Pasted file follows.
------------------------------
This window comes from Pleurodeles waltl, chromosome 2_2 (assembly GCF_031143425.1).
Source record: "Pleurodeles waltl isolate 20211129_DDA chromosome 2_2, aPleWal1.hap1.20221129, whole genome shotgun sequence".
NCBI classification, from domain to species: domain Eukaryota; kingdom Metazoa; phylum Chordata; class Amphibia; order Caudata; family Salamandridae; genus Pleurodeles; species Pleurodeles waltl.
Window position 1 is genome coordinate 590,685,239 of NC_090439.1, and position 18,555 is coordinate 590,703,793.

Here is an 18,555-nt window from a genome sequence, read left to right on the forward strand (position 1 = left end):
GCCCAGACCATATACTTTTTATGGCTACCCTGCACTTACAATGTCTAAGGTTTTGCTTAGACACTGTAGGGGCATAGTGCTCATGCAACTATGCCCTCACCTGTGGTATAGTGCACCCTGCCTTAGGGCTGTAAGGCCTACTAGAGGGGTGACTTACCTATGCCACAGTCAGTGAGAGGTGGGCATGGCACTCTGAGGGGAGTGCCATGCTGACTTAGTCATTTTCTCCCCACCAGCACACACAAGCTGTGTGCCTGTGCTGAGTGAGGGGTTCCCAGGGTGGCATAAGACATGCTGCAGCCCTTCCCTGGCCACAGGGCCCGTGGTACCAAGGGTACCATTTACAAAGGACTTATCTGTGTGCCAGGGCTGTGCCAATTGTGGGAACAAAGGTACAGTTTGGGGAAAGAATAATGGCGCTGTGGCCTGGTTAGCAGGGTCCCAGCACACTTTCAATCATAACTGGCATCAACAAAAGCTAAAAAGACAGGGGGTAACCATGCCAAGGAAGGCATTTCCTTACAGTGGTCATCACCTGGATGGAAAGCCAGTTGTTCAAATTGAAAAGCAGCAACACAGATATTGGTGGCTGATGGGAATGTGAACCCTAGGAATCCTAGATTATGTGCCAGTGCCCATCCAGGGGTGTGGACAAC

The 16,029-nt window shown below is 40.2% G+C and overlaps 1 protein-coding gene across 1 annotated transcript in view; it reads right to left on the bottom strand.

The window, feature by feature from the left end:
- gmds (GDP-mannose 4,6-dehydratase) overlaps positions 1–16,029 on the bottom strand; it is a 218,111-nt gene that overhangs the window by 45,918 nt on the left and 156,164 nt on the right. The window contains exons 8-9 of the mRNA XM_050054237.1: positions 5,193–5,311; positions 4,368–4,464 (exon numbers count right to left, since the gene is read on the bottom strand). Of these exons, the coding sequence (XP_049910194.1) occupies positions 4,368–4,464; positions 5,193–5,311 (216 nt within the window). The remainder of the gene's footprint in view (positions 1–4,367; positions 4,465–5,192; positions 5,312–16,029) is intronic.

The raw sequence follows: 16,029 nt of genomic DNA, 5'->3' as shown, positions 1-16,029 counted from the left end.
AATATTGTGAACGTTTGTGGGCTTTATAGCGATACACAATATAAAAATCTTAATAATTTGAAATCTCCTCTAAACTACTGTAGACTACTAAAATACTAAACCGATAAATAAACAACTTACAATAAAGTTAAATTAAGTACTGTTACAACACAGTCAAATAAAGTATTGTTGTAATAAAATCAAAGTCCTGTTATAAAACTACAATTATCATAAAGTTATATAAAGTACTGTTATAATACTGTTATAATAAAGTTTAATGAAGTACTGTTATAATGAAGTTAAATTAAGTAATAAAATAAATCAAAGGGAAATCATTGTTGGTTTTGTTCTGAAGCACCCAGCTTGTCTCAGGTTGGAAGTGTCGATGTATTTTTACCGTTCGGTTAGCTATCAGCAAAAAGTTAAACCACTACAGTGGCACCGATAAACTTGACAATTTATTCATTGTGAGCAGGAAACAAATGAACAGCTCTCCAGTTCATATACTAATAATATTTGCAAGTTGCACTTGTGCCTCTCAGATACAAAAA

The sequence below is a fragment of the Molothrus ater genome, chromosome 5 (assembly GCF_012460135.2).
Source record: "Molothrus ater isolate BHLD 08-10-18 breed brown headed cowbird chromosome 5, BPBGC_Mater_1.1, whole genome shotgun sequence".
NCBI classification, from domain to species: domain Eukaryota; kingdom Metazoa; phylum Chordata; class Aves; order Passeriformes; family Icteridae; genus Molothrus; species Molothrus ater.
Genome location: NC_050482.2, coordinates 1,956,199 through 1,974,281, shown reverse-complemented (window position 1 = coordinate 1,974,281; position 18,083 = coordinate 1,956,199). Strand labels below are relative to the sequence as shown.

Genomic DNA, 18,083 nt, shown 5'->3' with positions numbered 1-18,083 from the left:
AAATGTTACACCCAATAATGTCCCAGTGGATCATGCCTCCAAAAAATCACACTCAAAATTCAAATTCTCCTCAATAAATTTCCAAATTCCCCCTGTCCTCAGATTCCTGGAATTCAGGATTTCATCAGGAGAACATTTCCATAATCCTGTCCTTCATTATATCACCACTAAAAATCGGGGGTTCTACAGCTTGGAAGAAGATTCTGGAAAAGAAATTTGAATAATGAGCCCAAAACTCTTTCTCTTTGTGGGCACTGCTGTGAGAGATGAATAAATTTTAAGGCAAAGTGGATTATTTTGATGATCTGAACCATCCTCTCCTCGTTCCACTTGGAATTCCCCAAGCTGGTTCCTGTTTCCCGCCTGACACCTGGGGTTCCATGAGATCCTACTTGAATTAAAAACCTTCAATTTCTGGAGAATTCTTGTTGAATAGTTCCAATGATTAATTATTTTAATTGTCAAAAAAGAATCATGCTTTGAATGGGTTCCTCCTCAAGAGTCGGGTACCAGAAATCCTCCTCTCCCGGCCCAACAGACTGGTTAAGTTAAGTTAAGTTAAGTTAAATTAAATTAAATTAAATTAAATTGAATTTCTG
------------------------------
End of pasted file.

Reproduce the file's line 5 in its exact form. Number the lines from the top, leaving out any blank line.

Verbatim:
Here is an 18,555-nt window from a genome sequence, read left to right on the forward strand (position 1 = left end):